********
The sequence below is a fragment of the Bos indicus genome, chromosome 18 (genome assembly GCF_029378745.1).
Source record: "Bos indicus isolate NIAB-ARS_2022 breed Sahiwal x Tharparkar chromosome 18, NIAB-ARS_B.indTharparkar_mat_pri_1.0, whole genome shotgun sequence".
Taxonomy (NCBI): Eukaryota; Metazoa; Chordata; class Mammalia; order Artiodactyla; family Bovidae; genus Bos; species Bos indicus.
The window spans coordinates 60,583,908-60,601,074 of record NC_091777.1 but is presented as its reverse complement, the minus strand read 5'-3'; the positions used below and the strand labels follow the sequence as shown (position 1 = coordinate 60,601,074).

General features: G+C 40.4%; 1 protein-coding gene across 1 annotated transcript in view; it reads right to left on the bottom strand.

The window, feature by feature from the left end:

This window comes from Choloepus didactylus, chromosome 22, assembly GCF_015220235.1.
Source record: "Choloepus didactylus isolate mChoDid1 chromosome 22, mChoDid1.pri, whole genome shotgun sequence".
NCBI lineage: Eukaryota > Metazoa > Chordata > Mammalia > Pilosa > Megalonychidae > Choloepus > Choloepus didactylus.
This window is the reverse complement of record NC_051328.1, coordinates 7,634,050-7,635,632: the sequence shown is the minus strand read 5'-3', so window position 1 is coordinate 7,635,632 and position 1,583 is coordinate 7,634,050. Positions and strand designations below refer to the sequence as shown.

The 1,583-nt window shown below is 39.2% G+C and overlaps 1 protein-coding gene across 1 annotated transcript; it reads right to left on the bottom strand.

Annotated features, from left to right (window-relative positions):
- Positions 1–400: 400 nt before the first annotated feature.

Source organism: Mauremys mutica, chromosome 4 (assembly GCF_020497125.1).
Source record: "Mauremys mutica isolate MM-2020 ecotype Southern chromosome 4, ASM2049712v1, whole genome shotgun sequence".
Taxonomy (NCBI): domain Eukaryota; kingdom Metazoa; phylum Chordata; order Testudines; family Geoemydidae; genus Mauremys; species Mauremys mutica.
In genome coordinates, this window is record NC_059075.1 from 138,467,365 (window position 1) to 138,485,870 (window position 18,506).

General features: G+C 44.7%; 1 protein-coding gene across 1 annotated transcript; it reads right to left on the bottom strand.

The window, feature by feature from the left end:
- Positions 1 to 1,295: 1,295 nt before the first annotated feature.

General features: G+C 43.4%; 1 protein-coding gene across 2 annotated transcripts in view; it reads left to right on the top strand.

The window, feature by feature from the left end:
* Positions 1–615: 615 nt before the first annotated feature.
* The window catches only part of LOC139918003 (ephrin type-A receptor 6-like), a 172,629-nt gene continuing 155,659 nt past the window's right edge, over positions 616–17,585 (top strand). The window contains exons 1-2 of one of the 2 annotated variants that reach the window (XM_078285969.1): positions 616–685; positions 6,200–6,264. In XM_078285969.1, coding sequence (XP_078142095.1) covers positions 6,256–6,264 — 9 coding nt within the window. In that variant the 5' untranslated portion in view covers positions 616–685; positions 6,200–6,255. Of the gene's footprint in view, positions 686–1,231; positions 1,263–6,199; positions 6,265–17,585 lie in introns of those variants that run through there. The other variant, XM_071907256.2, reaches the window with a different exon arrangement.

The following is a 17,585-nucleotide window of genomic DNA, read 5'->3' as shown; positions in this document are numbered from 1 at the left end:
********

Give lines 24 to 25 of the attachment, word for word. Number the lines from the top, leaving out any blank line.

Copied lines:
* The window catches only part of LOC139918003 (ephrin type-A receptor 6-like), a 172,629-nt gene continuing 155,659 nt past the window's right edge, over positions 616–17,585 (top strand). The window contains exons 1-2 of one of the 2 annotated variants that reach the window (XM_078285969.1): positions 616–685; positions 6,200–6,264. In XM_078285969.1, coding sequence (XP_078142095.1) covers positions 6,256–6,264 — 9 coding nt within the window. In that variant the 5' untranslated portion in view covers positions 616–685; positions 6,200–6,255. Of the gene's footprint in view, positions 686–1,231; positions 1,263–6,199; positions 6,265–17,585 lie in introns of those variants that run through there. The other variant, XM_071907256.2, reaches the window with a different exon arrangement.

The following is a 17,585-nucleotide window of genomic DNA, read 5'->3' as shown; positions in this document are numbered from 1 at the left end: